Few seem happy about this. LinkedIn, Reddit, and Blind abound with enraged job applicants and employees sharing tales of how difficult it is to book paid leave, how Kafkaesque it is to file an expense, how nerve-racking it is to close out a project. "I simply hate Workday. Fuck them and those who insist on using it for recruitment," one Reddit user wrote. "Everything is non-intuitive, so even the simplest tasks leave me scratching my head," wrote another. "Keeping notes on index cards would be more effective." Every HR professional and hiring manager I spoke with — whose lives are supposedly made easier by Workday — described Workday with a sense of cosmic exasperation. "It's like constantly being botsmacked by bureaucracy incarnate," said a copy director at an AI startup in San Francisco who had the misfortune of having to hire contractors through Workday. He went on: "Getting someone onboarded using Workday is like trying to get water from your sink to your stove using a colander." The X account Work Day Failing tracks memes and news articles describing workers and companies suffering within various circles of Workday hell, from Amazon's failed migration to Workday in 2021 (after which Workday's stock dropped by 7%) to an ongoing class-action lawsuit that alleges Workday uses AI to discriminate against candidates based on race, age, and disability. ("We believe this lawsuit is without merit and deny the allegations," said a Workday spokesperson. "Workday does not have oversight or control of our customers' job application processes.")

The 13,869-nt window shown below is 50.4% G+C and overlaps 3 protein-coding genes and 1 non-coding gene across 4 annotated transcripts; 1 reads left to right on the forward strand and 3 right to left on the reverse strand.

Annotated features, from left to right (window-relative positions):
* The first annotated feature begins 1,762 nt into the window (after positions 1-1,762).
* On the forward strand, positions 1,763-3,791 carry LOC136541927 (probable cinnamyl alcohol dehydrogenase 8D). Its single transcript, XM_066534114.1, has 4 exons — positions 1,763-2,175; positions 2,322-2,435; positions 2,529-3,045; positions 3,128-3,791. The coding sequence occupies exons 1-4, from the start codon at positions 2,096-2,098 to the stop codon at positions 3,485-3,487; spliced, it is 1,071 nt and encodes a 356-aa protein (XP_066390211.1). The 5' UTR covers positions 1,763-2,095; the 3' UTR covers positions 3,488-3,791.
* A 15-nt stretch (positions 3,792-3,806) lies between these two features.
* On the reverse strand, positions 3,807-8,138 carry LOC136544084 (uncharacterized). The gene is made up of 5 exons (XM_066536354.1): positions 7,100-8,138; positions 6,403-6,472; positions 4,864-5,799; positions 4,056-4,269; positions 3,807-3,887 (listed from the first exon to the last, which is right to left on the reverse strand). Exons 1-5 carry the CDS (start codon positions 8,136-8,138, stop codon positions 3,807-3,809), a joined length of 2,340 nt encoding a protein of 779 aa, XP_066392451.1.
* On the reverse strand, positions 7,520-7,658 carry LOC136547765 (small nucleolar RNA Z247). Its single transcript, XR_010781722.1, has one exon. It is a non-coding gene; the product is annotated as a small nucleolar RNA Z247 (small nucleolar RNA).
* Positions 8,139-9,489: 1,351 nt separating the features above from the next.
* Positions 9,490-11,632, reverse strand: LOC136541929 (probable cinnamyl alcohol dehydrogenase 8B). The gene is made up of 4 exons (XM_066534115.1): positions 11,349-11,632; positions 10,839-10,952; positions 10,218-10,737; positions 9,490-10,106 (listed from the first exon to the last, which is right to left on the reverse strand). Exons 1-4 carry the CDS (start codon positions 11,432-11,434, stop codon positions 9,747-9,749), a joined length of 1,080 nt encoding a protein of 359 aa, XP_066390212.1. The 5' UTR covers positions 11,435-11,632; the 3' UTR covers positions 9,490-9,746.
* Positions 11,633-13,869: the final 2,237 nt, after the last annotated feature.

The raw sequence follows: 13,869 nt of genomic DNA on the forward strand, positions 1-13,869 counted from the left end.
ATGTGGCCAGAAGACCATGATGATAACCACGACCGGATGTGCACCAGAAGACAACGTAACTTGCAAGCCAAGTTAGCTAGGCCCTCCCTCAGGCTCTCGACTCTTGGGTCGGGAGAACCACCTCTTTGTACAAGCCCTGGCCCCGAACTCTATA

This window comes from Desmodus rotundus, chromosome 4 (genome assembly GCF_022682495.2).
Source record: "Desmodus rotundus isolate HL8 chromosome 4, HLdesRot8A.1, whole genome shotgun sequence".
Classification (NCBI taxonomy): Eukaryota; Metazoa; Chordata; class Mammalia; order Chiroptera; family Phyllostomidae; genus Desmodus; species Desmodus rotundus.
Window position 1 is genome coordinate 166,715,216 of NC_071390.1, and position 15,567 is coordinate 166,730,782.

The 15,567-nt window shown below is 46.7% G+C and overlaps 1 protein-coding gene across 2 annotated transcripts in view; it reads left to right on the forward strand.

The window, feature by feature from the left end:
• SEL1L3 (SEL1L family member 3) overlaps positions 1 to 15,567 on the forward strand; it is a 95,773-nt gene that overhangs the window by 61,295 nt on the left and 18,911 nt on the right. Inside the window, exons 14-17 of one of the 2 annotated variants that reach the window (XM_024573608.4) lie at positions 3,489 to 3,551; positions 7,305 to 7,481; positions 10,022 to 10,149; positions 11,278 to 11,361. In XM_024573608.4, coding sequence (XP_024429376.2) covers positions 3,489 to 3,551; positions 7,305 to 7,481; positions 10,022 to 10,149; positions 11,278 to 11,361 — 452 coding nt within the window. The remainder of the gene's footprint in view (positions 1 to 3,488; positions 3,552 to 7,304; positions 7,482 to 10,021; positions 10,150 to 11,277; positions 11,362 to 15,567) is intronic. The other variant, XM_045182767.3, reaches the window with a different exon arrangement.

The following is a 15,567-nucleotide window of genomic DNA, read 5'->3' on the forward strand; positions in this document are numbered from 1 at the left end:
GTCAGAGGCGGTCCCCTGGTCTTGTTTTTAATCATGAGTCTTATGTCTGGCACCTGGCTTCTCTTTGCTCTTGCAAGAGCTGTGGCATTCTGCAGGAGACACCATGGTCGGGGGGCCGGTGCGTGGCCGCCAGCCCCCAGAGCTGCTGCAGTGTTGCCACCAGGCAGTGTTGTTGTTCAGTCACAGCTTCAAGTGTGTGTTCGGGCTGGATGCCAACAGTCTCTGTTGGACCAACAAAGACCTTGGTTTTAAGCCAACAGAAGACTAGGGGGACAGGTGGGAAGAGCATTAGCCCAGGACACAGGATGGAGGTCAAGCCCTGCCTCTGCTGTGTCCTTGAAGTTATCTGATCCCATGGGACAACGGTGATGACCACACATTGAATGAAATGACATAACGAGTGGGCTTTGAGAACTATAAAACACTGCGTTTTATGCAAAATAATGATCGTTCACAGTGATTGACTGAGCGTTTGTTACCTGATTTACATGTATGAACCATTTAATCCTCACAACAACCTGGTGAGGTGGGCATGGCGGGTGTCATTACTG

If candidates hate Workday, if employees hate Workday, if HR people and managers processing and assessing those candidates and employees through Workday hate Workday — if Workday is the most annoying part of so many workers' workdays — how is Workday everywhere? How did a software provider so widely loathed become a mainstay of the modern workplace?

The answer, to use a term that any client of Workday could surely use, is POSIWID. This is a saying in systems thinking: The purpose of a system is what it does (POSIWID), not what it fails to do. And the reality is that what Workday — and its many despised competitors — does for organizations is far more important than the anguish it causes everyone else.

Of the 160 million Americans with jobs, about 130 million of us aren't self-employed or don't own a business and so receive wages and health insurance plans through our employers. Serving these 130 million people are roughly 1 million human resources professionals. That's an impossible shit ton of hirings, firings, withheld taxes, expenses, paid leaves, orientation training, and professional-growth reviews to keep track of. It's a world of paperwork that software is eager to eat.